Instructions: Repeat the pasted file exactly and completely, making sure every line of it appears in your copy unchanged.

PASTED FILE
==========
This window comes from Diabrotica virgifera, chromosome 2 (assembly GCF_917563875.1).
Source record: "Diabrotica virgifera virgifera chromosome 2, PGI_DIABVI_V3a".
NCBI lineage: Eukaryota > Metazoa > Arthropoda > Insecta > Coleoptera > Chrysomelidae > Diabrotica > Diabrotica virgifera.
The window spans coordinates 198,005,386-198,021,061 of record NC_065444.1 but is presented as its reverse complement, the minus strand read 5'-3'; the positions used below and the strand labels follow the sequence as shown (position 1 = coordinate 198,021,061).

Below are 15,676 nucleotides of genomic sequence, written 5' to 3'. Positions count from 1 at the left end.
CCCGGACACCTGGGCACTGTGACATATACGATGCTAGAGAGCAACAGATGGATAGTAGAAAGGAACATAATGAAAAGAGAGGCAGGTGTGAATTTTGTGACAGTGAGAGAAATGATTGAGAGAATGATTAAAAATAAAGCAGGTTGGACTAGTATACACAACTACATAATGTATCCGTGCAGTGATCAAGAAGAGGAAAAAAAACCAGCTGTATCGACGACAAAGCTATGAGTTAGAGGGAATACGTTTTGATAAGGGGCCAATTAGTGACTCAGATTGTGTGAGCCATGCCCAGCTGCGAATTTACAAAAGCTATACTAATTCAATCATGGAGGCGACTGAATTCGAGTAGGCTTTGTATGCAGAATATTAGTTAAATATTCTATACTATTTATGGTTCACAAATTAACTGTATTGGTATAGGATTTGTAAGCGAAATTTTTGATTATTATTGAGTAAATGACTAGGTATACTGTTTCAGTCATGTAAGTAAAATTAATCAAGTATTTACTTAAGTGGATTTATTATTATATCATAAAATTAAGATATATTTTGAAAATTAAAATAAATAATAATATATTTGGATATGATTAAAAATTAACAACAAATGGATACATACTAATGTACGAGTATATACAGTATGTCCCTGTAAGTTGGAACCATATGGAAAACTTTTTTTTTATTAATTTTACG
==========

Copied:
This window comes from Diabrotica virgifera, chromosome 2 (assembly GCF_917563875.1).
Source record: "Diabrotica virgifera virgifera chromosome 2, PGI_DIABVI_V3a".
NCBI lineage: Eukaryota > Metazoa > Arthropoda > Insecta > Coleoptera > Chrysomelidae > Diabrotica > Diabrotica virgifera.
The window spans coordinates 198,005,386-198,021,061 of record NC_065444.1 but is presented as its reverse complement, the minus strand read 5'-3'; the positions used below and the strand labels follow the sequence as shown (position 1 = coordinate 198,021,061).

Below are 15,676 nucleotides of genomic sequence, written 5' to 3'. Positions count from 1 at the left end.
CCCGGACACCTGGGCACTGTGACATATACGATGCTAGAGAGCAACAGATGGATAGTAGAAAGGAACATAATGAAAAGAGAGGCAGGTGTGAATTTTGTGACAGTGAGAGAAATGATTGAGAGAATGATTAAAAATAAAGCAGGTTGGACTAGTATACACAACTACATAATGTATCCGTGCAGTGATCAAGAAGAGGAAAAAAAACCAGCTGTATCGACGACAAAGCTATGAGTTAGAGGGAATACGTTTTGATAAGGGGCCAATTAGTGACTCAGATTGTGTGAGCCATGCCCAGCTGCGAATTTACAAAAGCTATACTAATTCAATCATGGAGGCGACTGAATTCGAGTAGGCTTTGTATGCAGAATATTAGTTAAATATTCTATACTATTTATGGTTCACAAATTAACTGTATTGGTATAGGATTTGTAAGCGAAATTTTTGATTATTATTGAGTAAATGACTAGGTATACTGTTTCAGTCATGTAAGTAAAATTAATCAAGTATTTACTTAAGTGGATTTATTATTATATCATAAAATTAAGATATATTTTGAAAATTAAAATAAATAATAATATATTTGGATATGATTAAAAATTAACAACAAATGGATACATACTAATGTACGAGTATATACAGTATGTCCCTGTAAGTTGGAACCATATGGAAAACTTTTTTTTTATTAATTTTACG